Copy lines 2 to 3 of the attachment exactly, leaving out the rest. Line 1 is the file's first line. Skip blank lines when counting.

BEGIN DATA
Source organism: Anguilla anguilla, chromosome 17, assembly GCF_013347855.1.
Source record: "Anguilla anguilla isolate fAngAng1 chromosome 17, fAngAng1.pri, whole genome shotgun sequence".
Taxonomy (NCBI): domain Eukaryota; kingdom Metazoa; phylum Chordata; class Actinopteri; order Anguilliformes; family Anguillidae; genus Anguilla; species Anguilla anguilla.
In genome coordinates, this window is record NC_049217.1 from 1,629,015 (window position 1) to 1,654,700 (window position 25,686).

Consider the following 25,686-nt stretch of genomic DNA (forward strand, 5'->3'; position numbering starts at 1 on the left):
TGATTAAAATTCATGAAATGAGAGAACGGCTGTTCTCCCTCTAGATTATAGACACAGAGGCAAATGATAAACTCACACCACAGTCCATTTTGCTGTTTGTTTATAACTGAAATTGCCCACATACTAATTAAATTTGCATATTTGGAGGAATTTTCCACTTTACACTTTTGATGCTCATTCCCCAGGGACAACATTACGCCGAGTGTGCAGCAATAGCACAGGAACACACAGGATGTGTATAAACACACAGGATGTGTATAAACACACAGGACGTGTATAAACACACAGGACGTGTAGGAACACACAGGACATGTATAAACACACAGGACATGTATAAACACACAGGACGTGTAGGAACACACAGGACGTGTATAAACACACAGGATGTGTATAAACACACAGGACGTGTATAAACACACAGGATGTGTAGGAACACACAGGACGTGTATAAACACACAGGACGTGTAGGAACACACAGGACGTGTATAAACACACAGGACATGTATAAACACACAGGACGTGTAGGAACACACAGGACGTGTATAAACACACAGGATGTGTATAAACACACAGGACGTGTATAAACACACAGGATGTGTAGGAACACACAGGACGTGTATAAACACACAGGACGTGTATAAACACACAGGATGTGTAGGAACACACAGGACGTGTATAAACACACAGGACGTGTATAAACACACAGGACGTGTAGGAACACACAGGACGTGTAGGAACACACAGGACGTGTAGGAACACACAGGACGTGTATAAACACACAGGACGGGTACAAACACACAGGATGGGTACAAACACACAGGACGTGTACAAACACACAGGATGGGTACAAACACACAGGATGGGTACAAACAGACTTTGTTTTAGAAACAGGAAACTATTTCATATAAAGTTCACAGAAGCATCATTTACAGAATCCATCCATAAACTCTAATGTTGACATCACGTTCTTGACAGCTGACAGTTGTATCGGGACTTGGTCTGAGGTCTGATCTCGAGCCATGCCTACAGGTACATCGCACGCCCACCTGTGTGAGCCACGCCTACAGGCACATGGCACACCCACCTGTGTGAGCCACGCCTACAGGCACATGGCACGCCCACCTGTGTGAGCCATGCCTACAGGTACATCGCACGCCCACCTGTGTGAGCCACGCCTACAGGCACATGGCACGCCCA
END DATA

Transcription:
Source record: "Anguilla anguilla isolate fAngAng1 chromosome 17, fAngAng1.pri, whole genome shotgun sequence".
Taxonomy (NCBI): domain Eukaryota; kingdom Metazoa; phylum Chordata; class Actinopteri; order Anguilliformes; family Anguillidae; genus Anguilla; species Anguilla anguilla.